Rushville, IN, USA

y-DNA and Haplotype

A haplogroup is a genetic population of people who share a common ancestor on the paternal or the maternal line. In this case it is the paternal line (y-DNA) that is of importance here because it gives us a better picture of our ancient HAMOND* origins. Haplogroups are assigned letters of the alphabet, and refinements consist of additional number and letter combinations. Haplogroups also relate to our ancient ancestry. By ancient ancestry we are talking about thousands to tens of thousands of years ago. At one time haplogroups 'I' and 'J' were one group. A mutation occured about 43,000 years ago that split this group into haplogroup 'I' and haplogroup 'J'. In order to be a new group or subgroup this same mutation has to be passed down generation after generation. Another mutation occured about 30,000 years ago in haplogroup 'J' that split the group into 'J1' and 'J2'.

One of the ways knowing our haplogroup helps us is it separates us from the other HAMOND* trees. DNA testing of 15 men (including myself) has confirmed that our HAMOND* tree belongs to the haplogroup J and more specifically J-M172 (formerly designated as J2b2). Separations between and within haplogroups are determined by genetic mutations.

There are several different HAMOND* family trees whose most distant known ancestor (MDKA) is from England and none of these trees are related to each other from a recent genetic standpoint. Most of these HAMOND* trees belong to the haplogroup 'R', with 'R' being one of the most common haplogroups among all European men, and haplogroup 'I'. We are the only HAMOND* family tree that belongs to 'J' and therefore quite distinctive and easy to separate between the various English HAMOND* families.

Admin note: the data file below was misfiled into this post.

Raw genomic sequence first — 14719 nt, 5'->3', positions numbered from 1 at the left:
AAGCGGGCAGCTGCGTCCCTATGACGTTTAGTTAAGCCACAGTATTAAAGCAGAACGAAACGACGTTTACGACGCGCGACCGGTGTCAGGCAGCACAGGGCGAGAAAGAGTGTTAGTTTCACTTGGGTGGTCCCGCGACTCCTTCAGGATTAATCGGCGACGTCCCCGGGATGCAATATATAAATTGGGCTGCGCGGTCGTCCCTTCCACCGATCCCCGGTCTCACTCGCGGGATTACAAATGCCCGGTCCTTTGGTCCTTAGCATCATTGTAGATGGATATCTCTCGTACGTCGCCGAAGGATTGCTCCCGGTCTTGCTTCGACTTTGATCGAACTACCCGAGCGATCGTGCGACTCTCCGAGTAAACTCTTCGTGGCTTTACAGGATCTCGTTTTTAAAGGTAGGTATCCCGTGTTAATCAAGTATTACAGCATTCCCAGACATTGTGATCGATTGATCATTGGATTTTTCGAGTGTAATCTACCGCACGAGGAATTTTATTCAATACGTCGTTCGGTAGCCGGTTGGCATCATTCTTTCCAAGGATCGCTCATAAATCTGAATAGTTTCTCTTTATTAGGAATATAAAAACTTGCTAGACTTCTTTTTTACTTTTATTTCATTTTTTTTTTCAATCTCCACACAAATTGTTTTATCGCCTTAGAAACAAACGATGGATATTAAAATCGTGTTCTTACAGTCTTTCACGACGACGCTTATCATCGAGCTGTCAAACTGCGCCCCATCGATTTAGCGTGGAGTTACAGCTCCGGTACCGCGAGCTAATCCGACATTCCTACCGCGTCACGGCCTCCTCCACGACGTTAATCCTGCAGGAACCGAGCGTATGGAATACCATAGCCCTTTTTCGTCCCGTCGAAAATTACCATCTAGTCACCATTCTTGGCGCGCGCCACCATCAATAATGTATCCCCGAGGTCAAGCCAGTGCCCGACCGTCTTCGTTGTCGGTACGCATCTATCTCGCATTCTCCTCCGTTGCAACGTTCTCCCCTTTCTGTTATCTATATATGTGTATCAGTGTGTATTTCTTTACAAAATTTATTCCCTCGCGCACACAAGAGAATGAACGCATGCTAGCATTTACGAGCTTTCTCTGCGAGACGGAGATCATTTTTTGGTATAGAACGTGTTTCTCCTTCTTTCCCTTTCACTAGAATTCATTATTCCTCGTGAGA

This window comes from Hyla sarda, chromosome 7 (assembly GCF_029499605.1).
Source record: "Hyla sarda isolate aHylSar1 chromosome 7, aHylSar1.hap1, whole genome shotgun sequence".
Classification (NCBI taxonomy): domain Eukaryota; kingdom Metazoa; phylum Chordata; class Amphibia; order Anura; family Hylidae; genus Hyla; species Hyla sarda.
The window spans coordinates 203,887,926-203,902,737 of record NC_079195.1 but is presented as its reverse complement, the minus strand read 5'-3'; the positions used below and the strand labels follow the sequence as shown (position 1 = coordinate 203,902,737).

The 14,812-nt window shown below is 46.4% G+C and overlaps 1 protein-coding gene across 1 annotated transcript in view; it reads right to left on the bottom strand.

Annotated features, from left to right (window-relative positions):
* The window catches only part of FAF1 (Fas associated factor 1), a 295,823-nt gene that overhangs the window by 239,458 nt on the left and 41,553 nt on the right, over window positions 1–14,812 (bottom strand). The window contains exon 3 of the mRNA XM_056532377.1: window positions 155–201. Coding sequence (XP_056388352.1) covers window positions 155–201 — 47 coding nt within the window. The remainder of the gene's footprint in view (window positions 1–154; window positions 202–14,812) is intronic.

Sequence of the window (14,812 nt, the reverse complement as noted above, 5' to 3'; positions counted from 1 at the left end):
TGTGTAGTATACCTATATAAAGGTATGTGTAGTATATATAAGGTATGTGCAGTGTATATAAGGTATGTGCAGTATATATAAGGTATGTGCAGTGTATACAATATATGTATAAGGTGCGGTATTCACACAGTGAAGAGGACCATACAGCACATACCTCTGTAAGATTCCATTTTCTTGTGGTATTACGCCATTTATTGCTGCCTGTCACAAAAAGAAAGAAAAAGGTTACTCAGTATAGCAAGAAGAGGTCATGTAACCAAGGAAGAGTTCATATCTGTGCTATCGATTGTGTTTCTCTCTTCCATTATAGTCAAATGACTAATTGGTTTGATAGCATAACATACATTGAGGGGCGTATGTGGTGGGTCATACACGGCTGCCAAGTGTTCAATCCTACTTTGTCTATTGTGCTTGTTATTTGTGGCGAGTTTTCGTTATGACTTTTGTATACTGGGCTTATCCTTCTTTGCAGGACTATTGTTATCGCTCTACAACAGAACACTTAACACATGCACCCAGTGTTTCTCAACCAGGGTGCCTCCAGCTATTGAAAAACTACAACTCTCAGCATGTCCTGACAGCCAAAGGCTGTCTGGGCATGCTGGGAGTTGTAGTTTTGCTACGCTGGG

Haplogroups 'I' and 'J' have their highest frequencies in Scandinavia (especially haplogroup 'I'), Balkans, Anatolia (Turkey), Middle East, and coastal North Africa.

Entirely within the Balkan Peninsula:

Mostly or partially within the Balkan Peninsula:

While mutations will eventually create many different branches, I will only follow the one that affects our HAMOND* family tree.

The next mutation in haplogroup J-M304 gave rise to J-M172 (J2). It is thought that J-M172 (J2) may have originated between the Caucasus Mountains, Mesopotamia and the Levant. It is estimated that this occured between 29,000 and 34,000 years ago.


The next major mutation gave rise to J-M102 (J2b). The oldest known J2b sample comes from the Pre-Pottery Neolithic site of Tepe Abdul Hosein in western Iran, dating from approximately 10,000 years ago; however, it is estimated that the actual mutation occurred roughly 25,700 to 30,100 years ago. This is the strongest evidence that J2b actually originated in the mountains of the Zagros or the Caucasus, rather than in the plains of the Fertile Crescent. The vast majority of J2b lineages belong to J2b2 and its subclades.


Here is a table of our haplogroup and subclade tree.


(3): TMRCA stands for The Most Recent Common Ancestor.




Old Designation1

Date Range of Mutation2

Date to TMRCA3



42,400-46,400 years ago




40,300-45,700 years ago

34,000-29,200 years ago



29,200-34,000 years ago

25,700-30,100 years ago



25,700-30,100 years ago

14,100-17,500 years ago



12,400-15,200 years ago

8,400-10,700 years ago



8,400-10,700 years ago

4,700-6,800 years ago



3,500-5,100 years ago

3,400-4,900 years ago



3,400-4,900 years ago

3,400-4,600 years ago



3,300-4,500 years ago

2,400-3,200 years ago



2,400-3,200 years ago

2,400-3,200 years ago



2,400-3,200 years ago

2,200-3,200 years ago



2,200-3,200 years ago

2,200-3,200 years ago

(1): Some still use the old designations, but they do start to become very long, which probably prompted the change.

(2): The Date Range of Mutation comes from are listed with a confidence of 95%.


How I know I belong to these haplogroups is because I have been tested for each of them.  A few other HAMOND* cousins have also tested for many of these and tested positive for them, as they should.  They are called SNPs (single nucleotide polymorphs or snips).


Our ancient ancestors who belonged to haplogroups J-Z1296/97/98, J-Z631, J-Z1043/48, J-Z8424/29, and J-CT11760 were all alive during the Pharaonic Egyptian Dynasties.


Almost all of the European J2b2 members all share a common ancestor who lived 6,000 years ago and 99% of us share a common ancestor who lived 4,500 years ago.
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Rodney R. Hammons

433 N Main Street
Rushville, IN 46173


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